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Army Roll Your Clothes to Pack a Suitcase Efficiently [VIDEO] 5/5 (3)

You’re ready to get out of Dodge. Spend a weekend alone in the woods, avoiding the shrill ping of emails and the time-consuming nuisance of showering. Reconnect with a spouse or a friend at a luxurious hotel. Whatever trip you’ve got planned, you will need to pack.

There’s the normal way of packing (folding everything neatly). There’s the hurried way of packing (tossing it all in and hoping it magically fits). Then there’s the army way of packing.

No surprise, the army method of packing is by far the most space efficient method. You can stuff a ridiculous amount of clothing into a small suitcase with this approach. When I packed for three months of living in Italy, I fit most of my wardrobe in about a third of my luggage. This method works.

This packing technique involves rolling, rather than folding, clothes. It allows you to keep your clothes wrinkle-free while taking up as little space as possible. Check out the videos and the step by step guides below to discover how to pack a t-shirt, jeans, a jacket, socks, and underwear.

 

How to Pack a T-Shirt

  1. Locate a workspace with a good firm surface, like a table or the top of your dresser. Lay the shirt on top of it. Smooth out any wrinkles. You’re a gentleman, not a caveman after all. Keep it classy. Keep it wrinkle free.
  2. Picture how long of a cut you’d tolerate before reaching for a bandage. Take those few inches at the bottom of the shirt and flip the fabric inside out, making a sort of pocket.
  3. Smooth out the pocket’s corners and any wrinkles. Bulges not only look sloppy, but they take up more space in your suitcase.
  4. Fold one side of the shirt over the center and then fold the sleeve back towards the outer edge. Repeat with the other side. Now you should have a perfectly aligned rectangle.
  5. Grab the top part of the shirt and roll it slightly towards the bottom. Make it around the thickness of a cigar.
  6. Push down on the shirt as you roll to make it as tight as possible. The tighter the roll, the less space it takes up and the less likely it is to come undone.
  7. Once you roll up to the end, take the extra inches in the “pocket” and wrap them around the roll. Now you should have a compact t-shirt ready to throw in your bag.

rucksack, backpack, made in USA

 

How to Pack Your Jeans

  1. Start by doing what you should always do before leaving the house – check to be sure your fly is zipped and your pants are buttoned.
  2. Fold over the top few inches of your jeans so the pockets are showing. Tuck them in and keep them flat.
  3. Lay out the jeans on your firm surface, smoothing out wrinkles.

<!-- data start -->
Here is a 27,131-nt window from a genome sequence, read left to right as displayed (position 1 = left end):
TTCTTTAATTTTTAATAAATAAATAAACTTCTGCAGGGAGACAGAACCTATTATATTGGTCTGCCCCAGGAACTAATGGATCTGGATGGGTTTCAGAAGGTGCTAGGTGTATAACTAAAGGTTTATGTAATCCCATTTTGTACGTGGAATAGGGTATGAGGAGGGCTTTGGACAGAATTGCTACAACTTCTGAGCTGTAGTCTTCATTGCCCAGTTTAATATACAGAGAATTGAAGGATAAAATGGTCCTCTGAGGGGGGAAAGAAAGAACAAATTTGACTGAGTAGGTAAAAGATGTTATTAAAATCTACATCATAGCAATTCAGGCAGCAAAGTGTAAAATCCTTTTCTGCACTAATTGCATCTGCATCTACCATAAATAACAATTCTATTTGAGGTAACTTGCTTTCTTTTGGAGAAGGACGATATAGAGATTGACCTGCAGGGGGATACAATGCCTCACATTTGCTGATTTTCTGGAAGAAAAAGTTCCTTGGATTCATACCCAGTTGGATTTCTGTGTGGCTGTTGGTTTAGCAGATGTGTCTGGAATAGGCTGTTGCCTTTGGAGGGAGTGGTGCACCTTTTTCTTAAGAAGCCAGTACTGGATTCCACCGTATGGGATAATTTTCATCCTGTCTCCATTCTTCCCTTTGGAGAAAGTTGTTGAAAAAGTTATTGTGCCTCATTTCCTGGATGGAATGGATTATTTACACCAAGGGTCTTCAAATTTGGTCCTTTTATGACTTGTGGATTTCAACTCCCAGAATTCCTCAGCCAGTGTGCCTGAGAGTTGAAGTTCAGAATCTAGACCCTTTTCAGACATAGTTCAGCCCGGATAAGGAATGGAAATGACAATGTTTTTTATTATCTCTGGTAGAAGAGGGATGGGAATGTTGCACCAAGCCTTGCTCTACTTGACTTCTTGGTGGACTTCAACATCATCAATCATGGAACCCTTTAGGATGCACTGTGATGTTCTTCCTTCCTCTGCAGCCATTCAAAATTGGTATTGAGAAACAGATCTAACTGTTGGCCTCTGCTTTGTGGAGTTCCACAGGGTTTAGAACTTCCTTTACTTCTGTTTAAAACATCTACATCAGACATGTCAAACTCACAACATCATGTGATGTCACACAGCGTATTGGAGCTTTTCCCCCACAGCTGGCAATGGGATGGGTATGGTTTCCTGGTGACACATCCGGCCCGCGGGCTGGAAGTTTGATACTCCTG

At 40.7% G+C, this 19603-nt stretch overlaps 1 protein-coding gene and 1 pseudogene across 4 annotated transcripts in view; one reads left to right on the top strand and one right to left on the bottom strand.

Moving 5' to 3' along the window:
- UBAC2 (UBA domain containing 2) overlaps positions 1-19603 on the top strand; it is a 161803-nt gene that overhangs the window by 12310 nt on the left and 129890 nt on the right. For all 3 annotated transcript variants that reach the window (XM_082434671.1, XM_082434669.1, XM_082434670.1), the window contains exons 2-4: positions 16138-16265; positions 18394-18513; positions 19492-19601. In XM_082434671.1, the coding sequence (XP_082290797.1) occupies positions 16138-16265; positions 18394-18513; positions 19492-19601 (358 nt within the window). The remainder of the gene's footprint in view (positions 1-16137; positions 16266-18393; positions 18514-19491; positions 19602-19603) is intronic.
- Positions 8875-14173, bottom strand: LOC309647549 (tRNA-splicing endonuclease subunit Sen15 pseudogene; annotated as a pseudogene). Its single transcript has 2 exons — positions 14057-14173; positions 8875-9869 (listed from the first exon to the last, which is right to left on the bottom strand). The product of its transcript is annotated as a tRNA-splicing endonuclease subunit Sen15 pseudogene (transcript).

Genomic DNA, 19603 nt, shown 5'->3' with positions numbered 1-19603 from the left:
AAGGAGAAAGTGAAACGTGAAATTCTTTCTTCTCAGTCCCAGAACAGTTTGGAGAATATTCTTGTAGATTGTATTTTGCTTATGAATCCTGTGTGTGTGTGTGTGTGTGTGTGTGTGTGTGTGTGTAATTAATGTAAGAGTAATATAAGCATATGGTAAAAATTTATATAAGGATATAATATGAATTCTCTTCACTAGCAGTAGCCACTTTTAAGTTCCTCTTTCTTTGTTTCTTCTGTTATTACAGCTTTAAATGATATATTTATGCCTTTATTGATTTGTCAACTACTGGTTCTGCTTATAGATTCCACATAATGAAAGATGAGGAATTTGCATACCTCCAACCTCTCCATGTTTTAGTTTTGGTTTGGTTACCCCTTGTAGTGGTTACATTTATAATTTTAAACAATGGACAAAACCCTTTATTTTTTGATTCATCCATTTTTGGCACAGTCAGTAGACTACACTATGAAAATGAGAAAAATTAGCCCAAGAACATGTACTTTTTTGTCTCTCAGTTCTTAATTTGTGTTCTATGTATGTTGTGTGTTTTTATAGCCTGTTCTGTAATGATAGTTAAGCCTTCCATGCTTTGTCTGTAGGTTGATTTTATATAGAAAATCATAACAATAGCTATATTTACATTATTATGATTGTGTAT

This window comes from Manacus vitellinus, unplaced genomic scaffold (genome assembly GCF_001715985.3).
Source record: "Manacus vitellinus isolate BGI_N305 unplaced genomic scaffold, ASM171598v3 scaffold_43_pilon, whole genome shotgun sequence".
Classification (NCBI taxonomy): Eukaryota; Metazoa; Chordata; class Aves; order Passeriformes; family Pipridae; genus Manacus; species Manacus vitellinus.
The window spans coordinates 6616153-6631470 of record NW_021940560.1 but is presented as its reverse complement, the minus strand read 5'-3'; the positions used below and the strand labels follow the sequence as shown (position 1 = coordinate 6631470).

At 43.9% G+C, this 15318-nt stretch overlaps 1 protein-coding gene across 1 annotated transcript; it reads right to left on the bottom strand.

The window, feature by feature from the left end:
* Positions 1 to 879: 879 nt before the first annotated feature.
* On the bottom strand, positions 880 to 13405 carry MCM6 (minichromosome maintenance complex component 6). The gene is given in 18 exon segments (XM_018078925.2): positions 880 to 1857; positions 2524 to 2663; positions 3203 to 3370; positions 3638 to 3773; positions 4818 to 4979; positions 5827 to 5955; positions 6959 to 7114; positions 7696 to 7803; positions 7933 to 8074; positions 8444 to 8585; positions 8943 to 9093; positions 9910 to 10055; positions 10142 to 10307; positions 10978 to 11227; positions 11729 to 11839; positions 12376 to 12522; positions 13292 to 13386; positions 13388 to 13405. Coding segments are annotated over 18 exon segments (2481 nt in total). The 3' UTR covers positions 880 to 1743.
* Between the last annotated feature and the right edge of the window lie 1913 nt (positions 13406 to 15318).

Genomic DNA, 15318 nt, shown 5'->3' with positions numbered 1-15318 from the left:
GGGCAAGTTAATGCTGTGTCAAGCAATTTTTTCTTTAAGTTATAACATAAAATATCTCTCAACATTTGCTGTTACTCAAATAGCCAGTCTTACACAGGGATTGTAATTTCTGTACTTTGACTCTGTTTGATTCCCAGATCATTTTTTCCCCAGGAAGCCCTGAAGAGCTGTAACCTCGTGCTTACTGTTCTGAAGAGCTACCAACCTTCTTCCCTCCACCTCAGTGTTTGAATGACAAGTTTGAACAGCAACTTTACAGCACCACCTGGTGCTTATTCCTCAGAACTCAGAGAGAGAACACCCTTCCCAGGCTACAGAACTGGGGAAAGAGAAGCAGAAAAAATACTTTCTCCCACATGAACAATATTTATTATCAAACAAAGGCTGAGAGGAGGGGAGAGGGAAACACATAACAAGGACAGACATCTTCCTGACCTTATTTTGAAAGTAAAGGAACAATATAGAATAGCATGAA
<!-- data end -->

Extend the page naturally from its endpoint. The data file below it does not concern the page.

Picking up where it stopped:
4. Fold the legs over onto themselves and make your cigar-sized starter roll.
  5. Push down on the material as you roll, keeping it tight.
  6. Once you reach the top, wrap the extra few inches around the roll.

streetwear

How to Pack a Hoodie or a Jacket

  1. Place your jacket on your firm surface, smoothing out any wrinkles or bulges.
  2. Just like with the t-shirt, fold the sides towards the center so that you have a rectangle.
  3. Here is where packing differs from rolling a t-shirt. Instead of rolling from the collar down to the bottom, you roll from the bottom up to the hood.
  4. Once you reach the top, tuck the roll inside the hood. The roll will be looser since you are not tucking the fabric into the folded over the bottom of the shirt. If the hood has drawstrings, you can tighten those to make the roll more secure.

How to Pack Socks

  1. Pack a pair of socks at a time, placing one sock on top of the other, smoothing them out.
  2. Start rolling from the toe of the sock up to the top.
  3. Fold about an inch of the end of the top sock down.
  4. Once you reach the top, use the top of the bottom sock to wrap around the roll.

How to Pack Underwear

  1. Turn about an inch of the top part of the underwear inside out and smooth over the underwear.
  2. Fold both sides over to the center, making a rectangle.
  3. Roll up from the bottom towards the top, keeping it as tight as possible.
  4. Wrap the roll in the pocket.

Army rolling is pretty straightforward. Pack your suitcase efficiently, leaving as much room as possible for whatever else you need for your trip. I recommend jerky. You can never have too much jerky.

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The Author

Madison Garner

Madison Garner

Madison is a freelance writer with an endless curiosity for fitness and survival know-how. She admires the resilience, passion, and grit of the military personnel she's known in her life. When she's not writing, you'll often find her hiking in the woods with a packed rucksack.